To complete the use of the IMU as the timing/synch brain of all this, we would need to input separate events for "time synch" and "external events". In our case the "time synch" would be GPS -- indeed this may become a standard input option. The out-rate is then synchronized to this DIO line to XX usec and the counter gves the relative time to this mark. But we also need to another input discrete (e.g., a camera trigger event) and you would also mark this in the output. So your output would make use of a spare byte somewhere   to give us the counter as well as the occasional occurrence of the othe external event. The good news is that all this is simply a firmware update on your end -- you already have the inputs and the setup functionality.

    To the question of how good does the synch need to be: The GPS event pulse is good to nanosecs. For commercial stuff, the translation velocities are on the order of 50m/sec and the rates can be several 100 deg/sec. The key here is that GPS carrier phase can now be provided to an accuracy of 1mm -- even for the $100 class GPS receivers. If you are matching the integrated accel from the IMU with the GPS carrier phase to get the attitude, you will need to maintain a <1mm integrated velocity accuracy to get the full benefits of the GPS carrier phase integration. With a 1msec timing error at 50 m/sec, this would result in a giant 50mm error!  So as we look to the future, GPS can easily give a event mark to 100nanosec accuracy so you may want to give us synched IMU samples to the order of usec.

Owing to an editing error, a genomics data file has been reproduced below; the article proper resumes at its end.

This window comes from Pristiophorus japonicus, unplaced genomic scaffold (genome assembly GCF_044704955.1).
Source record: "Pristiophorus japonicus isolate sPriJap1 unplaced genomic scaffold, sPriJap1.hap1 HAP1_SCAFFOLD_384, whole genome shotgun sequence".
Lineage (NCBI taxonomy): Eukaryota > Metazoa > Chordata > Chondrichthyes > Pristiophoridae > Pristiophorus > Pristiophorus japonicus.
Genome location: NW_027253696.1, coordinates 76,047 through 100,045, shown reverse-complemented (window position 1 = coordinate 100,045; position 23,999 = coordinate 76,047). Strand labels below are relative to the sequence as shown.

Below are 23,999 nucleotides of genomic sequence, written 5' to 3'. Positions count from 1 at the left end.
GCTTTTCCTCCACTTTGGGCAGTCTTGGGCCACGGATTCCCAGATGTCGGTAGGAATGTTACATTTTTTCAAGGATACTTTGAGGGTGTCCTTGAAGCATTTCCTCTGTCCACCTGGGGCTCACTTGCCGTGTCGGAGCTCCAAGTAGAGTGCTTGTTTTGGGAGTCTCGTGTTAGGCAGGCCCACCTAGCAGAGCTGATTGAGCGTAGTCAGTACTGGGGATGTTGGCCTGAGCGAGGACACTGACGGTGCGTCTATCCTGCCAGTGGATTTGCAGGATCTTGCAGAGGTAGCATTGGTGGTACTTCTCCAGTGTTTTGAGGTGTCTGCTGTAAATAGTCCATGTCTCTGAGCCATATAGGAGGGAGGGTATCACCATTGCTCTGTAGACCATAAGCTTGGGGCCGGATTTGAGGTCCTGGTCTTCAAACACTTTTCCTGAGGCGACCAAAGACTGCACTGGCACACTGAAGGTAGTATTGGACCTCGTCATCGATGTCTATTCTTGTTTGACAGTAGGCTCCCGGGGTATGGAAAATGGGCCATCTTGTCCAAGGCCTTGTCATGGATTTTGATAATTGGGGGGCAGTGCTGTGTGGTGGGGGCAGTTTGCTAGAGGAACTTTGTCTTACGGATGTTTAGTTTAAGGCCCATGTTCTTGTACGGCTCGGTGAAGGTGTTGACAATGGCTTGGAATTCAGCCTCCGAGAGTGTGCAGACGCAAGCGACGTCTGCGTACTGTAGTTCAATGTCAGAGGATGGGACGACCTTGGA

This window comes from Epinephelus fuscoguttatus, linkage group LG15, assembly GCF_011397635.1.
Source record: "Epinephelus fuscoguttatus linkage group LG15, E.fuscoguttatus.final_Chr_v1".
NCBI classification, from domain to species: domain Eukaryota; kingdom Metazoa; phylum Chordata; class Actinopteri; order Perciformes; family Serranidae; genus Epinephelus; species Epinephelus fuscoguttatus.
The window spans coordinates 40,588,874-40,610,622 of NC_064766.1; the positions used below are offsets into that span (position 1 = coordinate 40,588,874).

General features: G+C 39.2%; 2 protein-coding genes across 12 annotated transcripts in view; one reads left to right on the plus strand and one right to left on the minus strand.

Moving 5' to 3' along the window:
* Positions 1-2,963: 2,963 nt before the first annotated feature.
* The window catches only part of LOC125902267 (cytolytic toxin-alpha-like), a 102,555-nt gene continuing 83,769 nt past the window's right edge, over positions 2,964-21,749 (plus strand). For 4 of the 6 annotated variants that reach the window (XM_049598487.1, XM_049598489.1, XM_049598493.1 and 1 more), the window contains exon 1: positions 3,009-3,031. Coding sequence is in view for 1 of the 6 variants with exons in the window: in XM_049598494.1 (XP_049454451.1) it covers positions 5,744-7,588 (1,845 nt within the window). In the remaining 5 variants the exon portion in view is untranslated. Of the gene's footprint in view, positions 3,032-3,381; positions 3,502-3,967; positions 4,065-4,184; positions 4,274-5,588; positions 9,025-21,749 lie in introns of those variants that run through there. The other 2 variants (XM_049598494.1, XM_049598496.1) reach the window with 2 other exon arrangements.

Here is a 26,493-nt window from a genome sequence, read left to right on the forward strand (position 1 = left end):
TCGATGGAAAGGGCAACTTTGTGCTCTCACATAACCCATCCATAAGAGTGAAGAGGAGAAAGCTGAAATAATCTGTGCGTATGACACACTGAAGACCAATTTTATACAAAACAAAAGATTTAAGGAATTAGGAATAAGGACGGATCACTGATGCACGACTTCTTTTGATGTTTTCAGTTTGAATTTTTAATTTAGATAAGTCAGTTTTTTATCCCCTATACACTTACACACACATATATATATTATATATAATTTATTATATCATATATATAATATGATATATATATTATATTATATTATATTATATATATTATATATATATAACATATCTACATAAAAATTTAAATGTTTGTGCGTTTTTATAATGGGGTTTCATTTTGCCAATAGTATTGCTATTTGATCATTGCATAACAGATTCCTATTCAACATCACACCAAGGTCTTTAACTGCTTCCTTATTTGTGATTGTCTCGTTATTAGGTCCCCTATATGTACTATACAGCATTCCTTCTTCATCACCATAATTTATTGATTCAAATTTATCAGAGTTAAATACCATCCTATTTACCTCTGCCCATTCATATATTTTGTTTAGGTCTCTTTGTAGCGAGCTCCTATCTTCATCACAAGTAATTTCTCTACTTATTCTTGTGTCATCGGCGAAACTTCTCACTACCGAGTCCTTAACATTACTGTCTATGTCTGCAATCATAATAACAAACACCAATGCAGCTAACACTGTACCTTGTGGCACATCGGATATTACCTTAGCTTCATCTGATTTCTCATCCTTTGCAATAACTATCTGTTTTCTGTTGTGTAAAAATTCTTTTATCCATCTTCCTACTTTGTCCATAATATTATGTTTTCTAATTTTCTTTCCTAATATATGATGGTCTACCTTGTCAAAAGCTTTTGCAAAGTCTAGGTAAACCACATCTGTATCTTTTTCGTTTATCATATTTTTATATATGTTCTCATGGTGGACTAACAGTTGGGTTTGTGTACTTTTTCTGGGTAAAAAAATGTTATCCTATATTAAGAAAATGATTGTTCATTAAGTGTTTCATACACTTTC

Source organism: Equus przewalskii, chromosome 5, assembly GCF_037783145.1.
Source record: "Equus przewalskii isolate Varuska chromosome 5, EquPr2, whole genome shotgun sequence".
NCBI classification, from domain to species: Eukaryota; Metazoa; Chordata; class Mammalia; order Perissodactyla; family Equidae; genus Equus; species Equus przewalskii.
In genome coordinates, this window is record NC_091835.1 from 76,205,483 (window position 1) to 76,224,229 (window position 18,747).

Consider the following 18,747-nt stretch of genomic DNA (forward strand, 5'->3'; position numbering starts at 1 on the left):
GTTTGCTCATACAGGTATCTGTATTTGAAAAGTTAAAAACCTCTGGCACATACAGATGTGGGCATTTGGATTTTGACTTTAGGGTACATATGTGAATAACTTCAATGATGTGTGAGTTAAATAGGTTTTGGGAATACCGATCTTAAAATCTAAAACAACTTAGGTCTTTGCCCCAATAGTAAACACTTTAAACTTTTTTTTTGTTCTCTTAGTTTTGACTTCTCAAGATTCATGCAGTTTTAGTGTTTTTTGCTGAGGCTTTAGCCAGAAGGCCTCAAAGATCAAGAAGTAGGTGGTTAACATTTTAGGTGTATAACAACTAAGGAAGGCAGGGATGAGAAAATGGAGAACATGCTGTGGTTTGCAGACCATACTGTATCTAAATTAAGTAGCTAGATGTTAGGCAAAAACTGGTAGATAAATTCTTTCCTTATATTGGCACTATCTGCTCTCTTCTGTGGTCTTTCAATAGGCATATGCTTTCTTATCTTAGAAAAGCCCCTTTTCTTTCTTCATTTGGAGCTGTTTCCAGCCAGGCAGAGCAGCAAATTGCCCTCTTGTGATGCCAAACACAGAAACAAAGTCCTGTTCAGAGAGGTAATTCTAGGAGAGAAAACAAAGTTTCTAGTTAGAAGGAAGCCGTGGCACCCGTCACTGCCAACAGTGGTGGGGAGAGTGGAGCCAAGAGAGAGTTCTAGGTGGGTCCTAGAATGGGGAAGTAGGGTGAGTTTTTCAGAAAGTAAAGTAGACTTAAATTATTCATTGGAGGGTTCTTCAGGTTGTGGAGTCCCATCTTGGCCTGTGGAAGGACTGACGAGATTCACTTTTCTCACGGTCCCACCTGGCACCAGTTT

--- Jim

  • 0
    •  Analog Employees 
    on May 30, 2012 4:31 AM

    Thank you again for this feedback.  We appreciate your insights and as discussed, will give this added functionality consideration in our next generation IMUs, which are based on the ADIS16488 architecture. Many thanks and best wishes on your design efforts. We look forward to hearing of your progress.